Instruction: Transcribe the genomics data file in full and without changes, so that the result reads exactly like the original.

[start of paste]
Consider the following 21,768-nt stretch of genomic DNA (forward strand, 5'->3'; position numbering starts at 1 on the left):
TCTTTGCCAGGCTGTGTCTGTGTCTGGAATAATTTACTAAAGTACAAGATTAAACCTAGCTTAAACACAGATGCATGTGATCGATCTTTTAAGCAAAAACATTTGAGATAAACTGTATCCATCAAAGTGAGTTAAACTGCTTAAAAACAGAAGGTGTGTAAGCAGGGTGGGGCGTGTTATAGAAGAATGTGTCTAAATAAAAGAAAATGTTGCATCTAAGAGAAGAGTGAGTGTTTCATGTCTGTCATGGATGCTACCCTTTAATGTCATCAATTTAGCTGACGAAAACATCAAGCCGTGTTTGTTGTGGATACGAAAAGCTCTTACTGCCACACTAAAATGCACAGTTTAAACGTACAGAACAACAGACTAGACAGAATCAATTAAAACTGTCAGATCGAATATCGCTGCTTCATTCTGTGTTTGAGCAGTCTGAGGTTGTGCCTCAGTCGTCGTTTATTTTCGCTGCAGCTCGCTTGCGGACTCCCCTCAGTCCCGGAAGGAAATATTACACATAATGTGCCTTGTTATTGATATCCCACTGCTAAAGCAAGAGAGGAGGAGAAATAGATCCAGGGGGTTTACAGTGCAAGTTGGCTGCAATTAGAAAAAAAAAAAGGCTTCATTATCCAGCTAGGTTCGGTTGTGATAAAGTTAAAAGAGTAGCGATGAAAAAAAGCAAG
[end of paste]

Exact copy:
Consider the following 21,768-nt stretch of genomic DNA (forward strand, 5'->3'; position numbering starts at 1 on the left):
TCTTTGCCAGGCTGTGTCTGTGTCTGGAATAATTTACTAAAGTACAAGATTAAACCTAGCTTAAACACAGATGCATGTGATCGATCTTTTAAGCAAAAACATTTGAGATAAACTGTATCCATCAAAGTGAGTTAAACTGCTTAAAAACAGAAGGTGTGTAAGCAGGGTGGGGCGTGTTATAGAAGAATGTGTCTAAATAAAAGAAAATGTTGCATCTAAGAGAAGAGTGAGTGTTTCATGTCTGTCATGGATGCTACCCTTTAATGTCATCAATTTAGCTGACGAAAACATCAAGCCGTGTTTGTTGTGGATACGAAAAGCTCTTACTGCCACACTAAAATGCACAGTTTAAACGTACAGAACAACAGACTAGACAGAATCAATTAAAACTGTCAGATCGAATATCGCTGCTTCATTCTGTGTTTGAGCAGTCTGAGGTTGTGCCTCAGTCGTCGTTTATTTTCGCTGCAGCTCGCTTGCGGACTCCCCTCAGTCCCGGAAGGAAATATTACACATAATGTGCCTTGTTATTGATATCCCACTGCTAAAGCAAGAGAGGAGGAGAAATAGATCCAGGGGGTTTACAGTGCAAGTTGGCTGCAATTAGAAAAAAAAAAAGGCTTCATTATCCAGCTAGGTTCGGTTGTGATAAAGTTAAAAGAGTAGCGATGAAAAAAAGCAAG